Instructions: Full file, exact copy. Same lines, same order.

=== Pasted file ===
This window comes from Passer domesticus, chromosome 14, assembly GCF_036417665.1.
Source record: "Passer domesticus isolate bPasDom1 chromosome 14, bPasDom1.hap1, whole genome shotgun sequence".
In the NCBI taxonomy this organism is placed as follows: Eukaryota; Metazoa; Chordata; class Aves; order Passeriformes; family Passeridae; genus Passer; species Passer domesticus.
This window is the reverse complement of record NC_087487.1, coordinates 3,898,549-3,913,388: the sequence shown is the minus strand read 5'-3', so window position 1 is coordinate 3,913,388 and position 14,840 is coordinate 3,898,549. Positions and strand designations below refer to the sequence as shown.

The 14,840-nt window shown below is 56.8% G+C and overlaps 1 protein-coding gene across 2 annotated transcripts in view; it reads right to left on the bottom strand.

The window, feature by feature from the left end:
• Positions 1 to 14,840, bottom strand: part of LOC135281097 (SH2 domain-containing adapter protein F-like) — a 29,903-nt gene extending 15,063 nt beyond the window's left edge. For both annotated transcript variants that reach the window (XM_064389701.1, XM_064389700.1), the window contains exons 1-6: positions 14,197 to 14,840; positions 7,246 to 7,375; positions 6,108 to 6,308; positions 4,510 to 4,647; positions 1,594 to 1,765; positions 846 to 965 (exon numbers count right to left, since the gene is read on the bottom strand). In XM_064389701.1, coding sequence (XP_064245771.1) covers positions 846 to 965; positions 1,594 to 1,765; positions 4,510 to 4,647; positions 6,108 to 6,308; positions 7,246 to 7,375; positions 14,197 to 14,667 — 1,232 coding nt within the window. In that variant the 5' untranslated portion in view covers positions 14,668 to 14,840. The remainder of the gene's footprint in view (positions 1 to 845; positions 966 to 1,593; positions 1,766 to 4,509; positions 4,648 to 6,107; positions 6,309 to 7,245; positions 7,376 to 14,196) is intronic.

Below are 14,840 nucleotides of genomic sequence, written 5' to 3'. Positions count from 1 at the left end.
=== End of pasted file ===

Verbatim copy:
This window comes from Passer domesticus, chromosome 14, assembly GCF_036417665.1.
Source record: "Passer domesticus isolate bPasDom1 chromosome 14, bPasDom1.hap1, whole genome shotgun sequence".
In the NCBI taxonomy this organism is placed as follows: Eukaryota; Metazoa; Chordata; class Aves; order Passeriformes; family Passeridae; genus Passer; species Passer domesticus.
This window is the reverse complement of record NC_087487.1, coordinates 3,898,549-3,913,388: the sequence shown is the minus strand read 5'-3', so window position 1 is coordinate 3,913,388 and position 14,840 is coordinate 3,898,549. Positions and strand designations below refer to the sequence as shown.

The 14,840-nt window shown below is 56.8% G+C and overlaps 1 protein-coding gene across 2 annotated transcripts in view; it reads right to left on the bottom strand.

The window, feature by feature from the left end:
• Positions 1 to 14,840, bottom strand: part of LOC135281097 (SH2 domain-containing adapter protein F-like) — a 29,903-nt gene extending 15,063 nt beyond the window's left edge. For both annotated transcript variants that reach the window (XM_064389701.1, XM_064389700.1), the window contains exons 1-6: positions 14,197 to 14,840; positions 7,246 to 7,375; positions 6,108 to 6,308; positions 4,510 to 4,647; positions 1,594 to 1,765; positions 846 to 965 (exon numbers count right to left, since the gene is read on the bottom strand). In XM_064389701.1, coding sequence (XP_064245771.1) covers positions 846 to 965; positions 1,594 to 1,765; positions 4,510 to 4,647; positions 6,108 to 6,308; positions 7,246 to 7,375; positions 14,197 to 14,667 — 1,232 coding nt within the window. In that variant the 5' untranslated portion in view covers positions 14,668 to 14,840. The remainder of the gene's footprint in view (positions 1 to 845; positions 966 to 1,593; positions 1,766 to 4,509; positions 4,648 to 6,107; positions 6,309 to 7,245; positions 7,376 to 14,196) is intronic.

Below are 14,840 nucleotides of genomic sequence, written 5' to 3'. Positions count from 1 at the left end.